Two years ago, the House rejected a budget blueprint drafted by the Congressional Progressive Caucus that envisioned raising taxes by $9 trillion over a decade, plowing $5 trillion of that into new spending and leaving the rest for deficit reduction. Considered radical at the time, the plan was defeated 108-314, with 79 Democrats opposing it.
Democratic Sen. Elizabeth Warren of Massachusetts is running for president on a platform that makes House progressives’ 2017 budget look milquetoast. Still, by some metrics Warren’s got a plausible shot at the Oval Office: She’s polling well in Iowa and New Hampshire, and handily beats President Donald Trump in head-to-head nationwide polls.
But Warren’s odds of winning the nomination have taken a dive in the RealClearPolitics average over the last month, coinciding with big question marks about her fiscal policies and their economic impact.
And even through impeachment proceedings, Trump’s approval numbers are remarkably stable, recession fears are fading, and the stock market continues to soar. Critics are already painting a Warren presidency as kryptonite for workplace retirement accounts held by some 80 million Americans.
Nonetheless, Warren is betting that a massive redistribution of wealth — trillions of dollars in tax increases on rich people and businesses, funneled to seniors, students and families struggling with health and child care expenses — will sell on the campaign trail.
Below is CQ Roll Call’s analysis of Warren’s campaign proposals, by the numbers.
Really big government
$30 trillion. That’s a rough estimate of how much more the federal government would collect and spend over the next decade, based on figures supplied by Warren’s campaign and her outside advisers and previous proposals scored by the Congressional Budget Office.
That figure is equal to more than 11 percent of estimated U.S. gross domestic product over 10 years, according to the CBO. It’s also the approximate level of debt held by the public that would remain piled up at the end of the decade, since total deficits would remain largely unchanged from current projections.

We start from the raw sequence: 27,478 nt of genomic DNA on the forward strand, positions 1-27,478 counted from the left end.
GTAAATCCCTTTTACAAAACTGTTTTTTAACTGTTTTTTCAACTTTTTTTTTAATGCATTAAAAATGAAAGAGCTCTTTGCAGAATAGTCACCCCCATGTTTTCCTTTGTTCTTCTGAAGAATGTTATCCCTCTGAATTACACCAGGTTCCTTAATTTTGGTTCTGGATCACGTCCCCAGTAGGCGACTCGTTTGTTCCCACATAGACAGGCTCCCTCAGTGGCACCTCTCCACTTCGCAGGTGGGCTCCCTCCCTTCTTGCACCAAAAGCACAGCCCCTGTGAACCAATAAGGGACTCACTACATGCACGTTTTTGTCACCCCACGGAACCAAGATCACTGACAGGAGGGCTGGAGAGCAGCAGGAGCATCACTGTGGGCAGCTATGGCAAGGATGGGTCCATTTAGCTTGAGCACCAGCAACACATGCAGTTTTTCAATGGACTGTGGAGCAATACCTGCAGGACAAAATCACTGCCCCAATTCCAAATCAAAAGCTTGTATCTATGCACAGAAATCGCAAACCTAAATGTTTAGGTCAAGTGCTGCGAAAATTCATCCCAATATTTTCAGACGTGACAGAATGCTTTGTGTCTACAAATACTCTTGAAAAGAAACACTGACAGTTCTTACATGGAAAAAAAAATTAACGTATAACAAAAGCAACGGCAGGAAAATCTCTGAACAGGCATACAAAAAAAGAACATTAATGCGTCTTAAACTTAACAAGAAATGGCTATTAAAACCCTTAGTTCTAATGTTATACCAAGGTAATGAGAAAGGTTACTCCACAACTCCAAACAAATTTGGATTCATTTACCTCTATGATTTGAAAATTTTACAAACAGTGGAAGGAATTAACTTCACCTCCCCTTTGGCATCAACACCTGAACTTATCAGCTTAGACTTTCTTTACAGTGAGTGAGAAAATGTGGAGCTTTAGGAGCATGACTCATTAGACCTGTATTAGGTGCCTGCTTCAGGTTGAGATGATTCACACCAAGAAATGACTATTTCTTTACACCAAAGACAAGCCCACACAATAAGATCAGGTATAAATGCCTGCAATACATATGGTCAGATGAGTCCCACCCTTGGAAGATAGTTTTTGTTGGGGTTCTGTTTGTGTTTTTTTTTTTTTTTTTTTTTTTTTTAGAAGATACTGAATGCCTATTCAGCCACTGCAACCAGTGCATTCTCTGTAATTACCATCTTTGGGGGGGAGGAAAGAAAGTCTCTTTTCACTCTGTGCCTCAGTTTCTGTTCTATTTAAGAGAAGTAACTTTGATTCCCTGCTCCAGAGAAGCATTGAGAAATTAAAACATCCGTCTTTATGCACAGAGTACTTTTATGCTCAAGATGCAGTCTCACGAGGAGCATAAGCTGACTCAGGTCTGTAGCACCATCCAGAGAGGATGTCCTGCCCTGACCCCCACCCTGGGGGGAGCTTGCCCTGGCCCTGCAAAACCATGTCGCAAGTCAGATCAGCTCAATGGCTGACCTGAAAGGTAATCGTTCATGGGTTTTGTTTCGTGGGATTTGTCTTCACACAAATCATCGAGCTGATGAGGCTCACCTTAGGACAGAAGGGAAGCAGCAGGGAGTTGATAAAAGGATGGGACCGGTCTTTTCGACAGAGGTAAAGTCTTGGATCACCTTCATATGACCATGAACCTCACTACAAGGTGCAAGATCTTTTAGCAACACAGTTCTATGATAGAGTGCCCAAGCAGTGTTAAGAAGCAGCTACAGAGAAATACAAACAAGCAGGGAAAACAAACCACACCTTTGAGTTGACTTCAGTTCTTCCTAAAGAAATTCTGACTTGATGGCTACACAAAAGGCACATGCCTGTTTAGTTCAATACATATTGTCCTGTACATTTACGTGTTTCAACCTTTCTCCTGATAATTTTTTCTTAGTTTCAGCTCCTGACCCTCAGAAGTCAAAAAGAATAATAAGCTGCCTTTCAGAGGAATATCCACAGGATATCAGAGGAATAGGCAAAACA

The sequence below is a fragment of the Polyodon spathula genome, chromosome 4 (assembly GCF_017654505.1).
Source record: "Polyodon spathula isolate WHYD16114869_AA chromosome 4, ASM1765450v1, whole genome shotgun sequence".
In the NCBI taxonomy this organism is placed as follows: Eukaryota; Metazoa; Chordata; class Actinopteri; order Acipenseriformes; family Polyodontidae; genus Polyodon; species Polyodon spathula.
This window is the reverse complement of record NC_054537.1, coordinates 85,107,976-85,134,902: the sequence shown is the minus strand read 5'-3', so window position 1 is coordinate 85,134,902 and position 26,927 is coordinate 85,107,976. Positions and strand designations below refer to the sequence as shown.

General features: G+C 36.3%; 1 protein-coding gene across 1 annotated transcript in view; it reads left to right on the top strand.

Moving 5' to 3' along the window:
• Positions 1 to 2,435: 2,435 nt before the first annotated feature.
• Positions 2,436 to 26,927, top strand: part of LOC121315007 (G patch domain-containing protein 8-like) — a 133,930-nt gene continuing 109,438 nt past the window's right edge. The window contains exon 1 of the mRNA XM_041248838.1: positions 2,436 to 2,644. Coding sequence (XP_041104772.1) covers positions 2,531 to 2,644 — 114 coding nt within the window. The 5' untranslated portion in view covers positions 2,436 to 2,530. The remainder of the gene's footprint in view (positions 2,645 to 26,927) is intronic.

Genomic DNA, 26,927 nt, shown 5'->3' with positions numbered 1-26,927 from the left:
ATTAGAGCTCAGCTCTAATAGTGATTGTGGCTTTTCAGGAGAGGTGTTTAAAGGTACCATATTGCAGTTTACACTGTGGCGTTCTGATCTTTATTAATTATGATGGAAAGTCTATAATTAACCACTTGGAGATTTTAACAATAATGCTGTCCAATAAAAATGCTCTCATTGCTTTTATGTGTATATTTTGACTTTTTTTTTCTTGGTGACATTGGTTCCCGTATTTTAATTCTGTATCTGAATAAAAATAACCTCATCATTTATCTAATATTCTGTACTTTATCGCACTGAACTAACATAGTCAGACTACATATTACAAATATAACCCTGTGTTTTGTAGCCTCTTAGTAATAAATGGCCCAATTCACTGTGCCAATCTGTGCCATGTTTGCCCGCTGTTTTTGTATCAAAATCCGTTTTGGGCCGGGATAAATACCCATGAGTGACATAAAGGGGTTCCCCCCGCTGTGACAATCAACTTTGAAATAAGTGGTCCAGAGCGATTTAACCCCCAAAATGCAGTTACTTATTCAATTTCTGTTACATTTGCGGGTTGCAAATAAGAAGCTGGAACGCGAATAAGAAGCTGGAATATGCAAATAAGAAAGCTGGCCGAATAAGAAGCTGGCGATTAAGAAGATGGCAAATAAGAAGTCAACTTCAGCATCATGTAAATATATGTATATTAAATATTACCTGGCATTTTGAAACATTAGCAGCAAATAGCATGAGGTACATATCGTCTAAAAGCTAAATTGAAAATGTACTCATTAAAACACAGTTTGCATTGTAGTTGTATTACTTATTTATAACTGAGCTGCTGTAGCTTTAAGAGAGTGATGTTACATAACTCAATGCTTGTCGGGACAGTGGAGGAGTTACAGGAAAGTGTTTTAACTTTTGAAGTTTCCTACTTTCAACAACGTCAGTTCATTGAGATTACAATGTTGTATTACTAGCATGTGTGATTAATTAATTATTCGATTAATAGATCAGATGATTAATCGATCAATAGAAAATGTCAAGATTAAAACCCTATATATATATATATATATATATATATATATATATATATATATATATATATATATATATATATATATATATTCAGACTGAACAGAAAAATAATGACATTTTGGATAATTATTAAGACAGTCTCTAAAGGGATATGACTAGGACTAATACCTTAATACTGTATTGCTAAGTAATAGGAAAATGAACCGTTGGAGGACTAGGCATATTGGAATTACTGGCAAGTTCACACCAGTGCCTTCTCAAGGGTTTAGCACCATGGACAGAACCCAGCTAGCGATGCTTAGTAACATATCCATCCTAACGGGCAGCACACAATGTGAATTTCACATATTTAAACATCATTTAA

According to the National Taxpayers Union Foundation, Warren — a “capitalist to my bones,” she says — would impose more new taxes than the self-styled Democratic socialist also running for president, independent Sen. Bernie Sanders of Vermont.
Federal revenue has averaged just over 17 percent of GDP since World War II; under Warren it would average over 28 percent. Federal spending since WWII has averaged about 20 percent of GDP; Warren would boost that to over 33 percent.
Based on data from the Organization for Economic Cooperation and Development, Warren’s plans would vault the U.S. from 29th to 12th on a list of 34 mostly rich countries in terms of tax revenue as a share of GDP, just behind Norway and ahead of Iceland and Germany. Total U.S. government spending as a percentage of GDP, currently near the bottom of the list, would jump into the top tier of the OECD in line with Italy, Sweden and Austria.
Not just millionaires
$250,000. That’s the income threshold where Warren’s new taxes would start.
Warren would impose a new 14.8 percent payroll tax on income above $250,000, split between employee and employer, to help finance a major expansion of Social Security benefits while keeping the program solvent another two decades. Some 5 million households could be affected at that income threshold, according to IRS data.
Warren also says she’d reverse the 2017 tax cuts for high earners, which could herald a restored “Pease” limit on itemized deductions, named for its author, the late Rep. Donald Pease, D-Ohio. Pease limited deductions above certain adjusted gross income thresholds, which in 2017 were $261,500 for single filers and $313,800 for joint filers.
A married couple filing jointly with an adjusted gross income of $320,000 today has an effective marginal tax rate — the amount taken out of the next dollar earned — of just over 27 percent. Under our hypothetical Warren tax regime, that rate could jump to 40 percent, or roughly what a household earning twice that much under current law pays. If Warren also restored the pre-2018 tax brackets, their effective marginal rate could top 48 percent.
$500,000. In 2019, it takes single filers at least $510,301 and joint filers $612,351 in taxable income, after deductions, to be in the 37 percent top bracket. Warren would return that rate to 39.6 percent, and possibly restore the old, lower income thresholds to capture all of the “top 1 percent,” which in 2017 began at $515,371 in adjusted gross income, according to IRS data.
Including increases in income and payroll tax rates under our hypothetical Warren plan, top bracket earners could pay a nearly 55 percent effective marginal rate. The last time the comparable U.S. rate was higher was 1971, when the top bracket threshold was about $1.27 million in today’s dollars.
Including state and local taxes as well as payroll taxes, the top tax rate on wages and salaries in the U.S. under Warren would be higher than in France, Denmark, Norway, Italy and Austria, according to OECD data. Only Belgium, Finland, Portugal, Slovenia and Sweden’s top rate would be higher.
Soaking the rich